By Russia Today
Authorities in Tehran slammed the EU over its gagging of 19 Iranian satellite channels which coincided with the latest round of sanctions, one of the toughest yet. The shutdown is a big attack on freedom of speech, analyst Chris Bamberry told RT.
France’s Eutelsat and UK’s Arqiva satellite providers made a decision to stop broadcasting the Iranian state TV channels on Monday.
The news outlets that were blocked included Press TV in English and Al-Alam in Arabic.
The shutdown came shortly after the European Union imposed fresh sanctions against Iran including an embargo on the import of the country’s natural gas.
Mohammed Sarafraz, vice-president of the Islamic Republic of Iran Broadcasting (IRIB), has slammed the decision to stop broadcasting the 19 channels as “political”.
He told the Business Recorder that “the contract was still valid, and Eutelsat broke the contract between us unilaterally and without legal justification,” adding that IRIB lawyers were planning to launch a formal complaint.
Press TV says that in a separate statement emailed to them, Arqiva said that the decision was made by the EU Council.
“We terminated the contracts because it was the order of the European Commission. We have to follow it,” Karen Badalov, area management of Eutelsat SA, reportedly told Press TV.
‘Snuffing out’ alternative view on Iran
Speaking to RT, political analyst Chris Bamberry said that the EU’s move is basically a major blow to freedom of speech.
RT: The fresh sanctions don’t target the media, so why this ban on Iranian broadcasters, and why now?
Chris Bamberry: I think you don’t have to be a conspiracy theorist to think that by banning Iranian media, 19 TV and radio stations from access to Europe, it does look like you further step to the military intervention against Iran, given it happens on the same day that the EU imposes further sanctions on Iran, and against a background of a continuing military buildup by America with its British and French allies in the Persian Gulf. And the siren calls from Tel Aviv for America’s action against Iran.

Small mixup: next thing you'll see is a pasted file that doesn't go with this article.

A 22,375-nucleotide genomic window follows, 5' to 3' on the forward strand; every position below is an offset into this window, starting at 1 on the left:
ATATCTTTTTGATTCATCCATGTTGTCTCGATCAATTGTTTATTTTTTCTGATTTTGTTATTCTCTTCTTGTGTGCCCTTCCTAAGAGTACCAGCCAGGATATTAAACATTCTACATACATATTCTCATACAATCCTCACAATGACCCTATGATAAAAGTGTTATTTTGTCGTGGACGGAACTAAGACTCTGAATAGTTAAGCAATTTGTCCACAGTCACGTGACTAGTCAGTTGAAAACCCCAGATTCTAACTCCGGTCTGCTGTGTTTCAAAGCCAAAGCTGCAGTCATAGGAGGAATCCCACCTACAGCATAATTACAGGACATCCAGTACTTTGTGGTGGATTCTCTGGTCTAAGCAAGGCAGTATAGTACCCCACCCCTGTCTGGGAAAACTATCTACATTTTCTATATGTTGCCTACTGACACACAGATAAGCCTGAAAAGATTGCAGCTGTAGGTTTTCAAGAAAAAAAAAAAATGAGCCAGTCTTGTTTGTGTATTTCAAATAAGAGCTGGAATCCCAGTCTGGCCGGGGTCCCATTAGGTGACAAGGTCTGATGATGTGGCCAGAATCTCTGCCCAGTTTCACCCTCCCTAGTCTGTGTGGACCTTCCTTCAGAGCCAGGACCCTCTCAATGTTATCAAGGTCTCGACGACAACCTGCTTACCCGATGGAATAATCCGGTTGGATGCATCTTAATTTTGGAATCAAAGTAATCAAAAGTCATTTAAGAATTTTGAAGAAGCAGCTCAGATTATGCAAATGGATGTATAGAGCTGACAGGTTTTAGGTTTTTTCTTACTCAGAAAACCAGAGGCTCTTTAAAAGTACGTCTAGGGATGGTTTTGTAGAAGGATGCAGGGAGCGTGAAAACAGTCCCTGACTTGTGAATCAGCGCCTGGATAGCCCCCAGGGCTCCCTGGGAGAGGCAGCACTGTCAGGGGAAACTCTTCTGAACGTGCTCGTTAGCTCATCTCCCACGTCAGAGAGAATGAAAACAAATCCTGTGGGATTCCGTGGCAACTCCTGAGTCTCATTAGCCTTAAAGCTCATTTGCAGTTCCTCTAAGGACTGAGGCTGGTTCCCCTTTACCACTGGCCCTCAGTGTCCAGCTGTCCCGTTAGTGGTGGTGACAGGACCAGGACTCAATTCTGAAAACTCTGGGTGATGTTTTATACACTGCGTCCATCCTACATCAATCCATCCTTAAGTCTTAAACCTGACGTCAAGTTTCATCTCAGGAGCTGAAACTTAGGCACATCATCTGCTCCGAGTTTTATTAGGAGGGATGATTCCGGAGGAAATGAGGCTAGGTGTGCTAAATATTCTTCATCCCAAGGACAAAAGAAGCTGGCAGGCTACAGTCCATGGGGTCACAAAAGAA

Therefore, it seems to me a further ramping-up of this, and the decision to withdraw access was taken not just by private satellite companies but, as the Iranians were told, by the European Council of Foreign Ministers, at the highest level – perhaps by the European Commission. The European parliament has no powers to overturn this decision.
It seems to me a significant attack on freedom of speech. What they’re trying to do is snuff out an alternative view on Iran being offered to people in Europe, as opposed to a view that is force-fed, which is that Iran is a terror state, which is out of control and a danger. And of course we’re also going to be denied the fact that Iran is offering concessions and compromising all the nuclear issue. Not quite as it’s painted by the West.
RT: So why is it being ignored that Iran is offering concessions, that they’re actually saying, “We will be flexible now in these nuclear talks.” You talk about the military buildup, about the sanctions continuing – why are all those gestures being ignored then?
CB: I think that Americans have got a regime change in Iran in their minds. I don’t think that they will take any military action due to the presidential election, but I don’t think we can underestimate the hatred the Americans have for the Islamic Republic of Iran, as a consequence of the 1979 revolution, the overthrow of the Shah, their key ally in the Middle East; the seizure of the embassy, the CIA headquarters was in Tehran, and the hostage crisis was a humiliation for the Americans. So I think you can’t underestimate the determination of the Americans to get revenge on Iran. The constant buildup going ahead in the Persian Gulf is an excellent way for this to be happening!
RT: You’d think the impetus of that regime change come from within the country. And yet we’ve seen anti-American and pro-nuclear rallies in Iran lately. Experts say there are traditional pro-Western middle class turning on to Washington. So this is where we could see it all backfiring, isn’t it?
CB: I think it happens because the West, as usual, do not look into their own history. And look at how Iranians see the West. In 1953, there was a coup orchestrated by the British to overthrow a democratically-elected government in Iran, which had the temerity to nationalize the Anglo-American oil companies in the country. They remember the Shah of Iran was installed by the British and Americans. They remember the torture and the repression under the Shah, [who] was backed by the British and Americans. They remember that the Shah was encouraged to have a nuclear program! It was allowed under the Shah, but not now. And the Iranian nationalism is that Iranians don’t like being told that they can’t do something by former colonial powers. And therefore, it has become a touchstone for national pride. Even among those who aren’t enthusiastic about Ahmadinejad regime.
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